Tag Archives: Winston Churchill

Waiting for the Good Guys to Win

The biography Clementine: The Life of Mrs. Winston Churchill, by Sonia Purnell, reminds us of Britain’s dark times in early World War II, when the country stood alone against Hitler’s might.

The book lists the number of European countries fallen under Nazi control at that time. France, Poland, Denmark, Norway, Belgium, and Holland had been swept into the Nazi vortex. Now Britain was to be the next victim.

The author recounts a day in September, 1940, when Clementine and Winston visited the operations center for the British air force. They watched as the command sent up squadrons to counter wave after wave of the German Luftwaffe.

At one point, Winston asked, “How many more planes have you?”

The commander replied, “I am putting in my last.”

Yet, this small force somehow—God only know how—repelled the much stronger enemy.

England was never invaded, and the entry of the United States into the war following the bombing of Pearl Harbor slowly changed the tide.

This reminder of a time when the forces of evil should have won and didn’t offers comfort in this time of moral turmoil. Sometimes the good guys do win.

Short as the Watch That Ends the Night

My father introduced me to history. For him, it wasn’t a collection of boring dates. History was people.

He enthralled me with fascinating tales of hillbilly ancestors who fought in the Revolutionary War in lesser known battles like Kings Mountain. He told me stories of Winston Churchill and the Battle of Britain, when England stood firm against the Nazis after they conquered most of Europe.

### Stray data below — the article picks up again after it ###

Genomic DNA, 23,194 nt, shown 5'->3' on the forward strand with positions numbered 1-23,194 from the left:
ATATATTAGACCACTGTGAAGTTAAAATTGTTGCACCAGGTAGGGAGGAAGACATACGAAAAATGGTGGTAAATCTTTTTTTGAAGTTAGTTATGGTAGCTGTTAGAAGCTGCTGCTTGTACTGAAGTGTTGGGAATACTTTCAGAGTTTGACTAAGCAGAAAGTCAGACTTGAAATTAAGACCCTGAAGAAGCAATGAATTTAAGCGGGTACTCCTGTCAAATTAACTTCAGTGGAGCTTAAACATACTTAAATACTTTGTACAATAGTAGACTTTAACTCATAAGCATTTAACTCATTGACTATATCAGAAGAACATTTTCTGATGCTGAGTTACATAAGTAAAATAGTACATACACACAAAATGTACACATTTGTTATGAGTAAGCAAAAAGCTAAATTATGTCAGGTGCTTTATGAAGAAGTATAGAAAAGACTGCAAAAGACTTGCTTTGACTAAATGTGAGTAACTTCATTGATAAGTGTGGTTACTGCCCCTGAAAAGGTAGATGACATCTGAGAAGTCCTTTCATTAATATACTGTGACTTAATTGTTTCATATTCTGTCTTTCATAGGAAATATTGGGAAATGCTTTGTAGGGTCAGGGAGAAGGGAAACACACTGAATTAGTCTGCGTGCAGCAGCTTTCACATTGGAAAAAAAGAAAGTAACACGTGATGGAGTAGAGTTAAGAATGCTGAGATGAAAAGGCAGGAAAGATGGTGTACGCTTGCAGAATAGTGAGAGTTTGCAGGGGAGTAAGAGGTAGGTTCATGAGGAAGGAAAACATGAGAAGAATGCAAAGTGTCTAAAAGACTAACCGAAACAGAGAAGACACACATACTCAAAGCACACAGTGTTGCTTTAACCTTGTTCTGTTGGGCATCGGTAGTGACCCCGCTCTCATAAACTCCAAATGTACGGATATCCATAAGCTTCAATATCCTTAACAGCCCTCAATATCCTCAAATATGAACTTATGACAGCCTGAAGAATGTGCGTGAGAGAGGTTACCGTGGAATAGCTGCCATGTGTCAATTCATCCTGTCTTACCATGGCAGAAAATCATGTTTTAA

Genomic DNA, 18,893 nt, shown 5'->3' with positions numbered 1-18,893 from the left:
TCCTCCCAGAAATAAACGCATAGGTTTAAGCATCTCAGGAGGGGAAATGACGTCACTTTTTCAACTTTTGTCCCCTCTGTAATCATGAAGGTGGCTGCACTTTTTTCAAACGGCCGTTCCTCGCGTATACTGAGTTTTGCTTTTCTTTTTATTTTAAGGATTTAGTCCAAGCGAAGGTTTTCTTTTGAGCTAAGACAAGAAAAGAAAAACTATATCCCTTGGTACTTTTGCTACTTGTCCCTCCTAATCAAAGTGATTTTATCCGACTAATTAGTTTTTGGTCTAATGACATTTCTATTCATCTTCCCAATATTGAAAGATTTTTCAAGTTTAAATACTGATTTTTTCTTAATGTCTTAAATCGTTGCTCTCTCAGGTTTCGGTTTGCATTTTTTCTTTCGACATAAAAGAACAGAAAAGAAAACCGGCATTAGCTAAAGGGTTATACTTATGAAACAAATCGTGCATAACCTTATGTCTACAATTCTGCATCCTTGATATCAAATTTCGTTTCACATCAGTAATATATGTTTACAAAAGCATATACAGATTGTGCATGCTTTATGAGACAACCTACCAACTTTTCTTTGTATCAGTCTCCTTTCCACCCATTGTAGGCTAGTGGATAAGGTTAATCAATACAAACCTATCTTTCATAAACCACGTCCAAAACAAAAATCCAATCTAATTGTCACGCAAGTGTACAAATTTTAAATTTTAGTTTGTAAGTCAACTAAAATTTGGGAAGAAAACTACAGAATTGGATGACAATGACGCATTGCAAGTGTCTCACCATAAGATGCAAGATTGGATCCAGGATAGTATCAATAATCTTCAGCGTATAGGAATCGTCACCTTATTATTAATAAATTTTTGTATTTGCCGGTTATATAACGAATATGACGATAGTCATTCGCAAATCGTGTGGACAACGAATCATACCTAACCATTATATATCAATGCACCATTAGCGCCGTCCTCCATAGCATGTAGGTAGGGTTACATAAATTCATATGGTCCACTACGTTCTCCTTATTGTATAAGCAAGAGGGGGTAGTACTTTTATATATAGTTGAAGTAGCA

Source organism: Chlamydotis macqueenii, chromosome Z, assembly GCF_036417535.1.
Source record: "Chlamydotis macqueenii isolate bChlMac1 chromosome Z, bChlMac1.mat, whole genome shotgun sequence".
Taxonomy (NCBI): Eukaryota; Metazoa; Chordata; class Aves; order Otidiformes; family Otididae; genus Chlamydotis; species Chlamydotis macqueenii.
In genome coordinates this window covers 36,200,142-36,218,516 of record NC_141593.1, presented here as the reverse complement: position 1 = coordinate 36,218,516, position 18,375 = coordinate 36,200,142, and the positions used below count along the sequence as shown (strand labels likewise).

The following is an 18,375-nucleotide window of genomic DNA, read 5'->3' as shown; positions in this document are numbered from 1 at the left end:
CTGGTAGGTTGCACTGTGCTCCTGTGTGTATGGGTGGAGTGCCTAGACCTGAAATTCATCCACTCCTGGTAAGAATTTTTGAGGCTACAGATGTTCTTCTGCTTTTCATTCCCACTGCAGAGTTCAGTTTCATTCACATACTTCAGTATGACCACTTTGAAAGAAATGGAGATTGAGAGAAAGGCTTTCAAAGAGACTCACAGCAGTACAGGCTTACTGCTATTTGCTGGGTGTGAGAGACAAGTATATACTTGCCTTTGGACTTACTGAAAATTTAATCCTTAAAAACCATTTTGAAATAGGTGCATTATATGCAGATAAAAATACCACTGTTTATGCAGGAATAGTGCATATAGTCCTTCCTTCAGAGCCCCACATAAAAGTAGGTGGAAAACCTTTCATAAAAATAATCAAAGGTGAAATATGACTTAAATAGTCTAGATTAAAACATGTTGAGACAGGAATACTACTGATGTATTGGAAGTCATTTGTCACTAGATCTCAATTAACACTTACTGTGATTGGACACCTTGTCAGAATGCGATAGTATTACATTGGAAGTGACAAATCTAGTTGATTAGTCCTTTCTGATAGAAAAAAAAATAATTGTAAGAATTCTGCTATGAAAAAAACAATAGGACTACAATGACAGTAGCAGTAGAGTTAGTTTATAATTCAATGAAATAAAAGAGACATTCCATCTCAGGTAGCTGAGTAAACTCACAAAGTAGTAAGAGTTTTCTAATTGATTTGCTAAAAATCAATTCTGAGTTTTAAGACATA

With that upbringing, of course the stories I write now are rooted in time and place. The space that spoke to me and that I have put into my novels is the gray area that begins with the end of World War II. A schizophrenic time period—not historical fiction, but not contemporary either in its first decades.

I examine the times, asking why my country and the world changed so drastically during that time.

The Cold War with the Soviet Union descended almost immediately following World War II, when the United States accepted the mantle of world leadership.

Americans chose to enter the Vietnamese conflict, and it has haunted us ever since. Eventually, the world saw the miraculous end of the Cold War without a nuclear holocaust.

Spiritual changes were no less profound. The age of city-wide revivals passed into today’s age of the nones, the ones with no religious affiliation.

What did we do to the times and what did the times do to us? That’s what the characters in my novels seek to find out.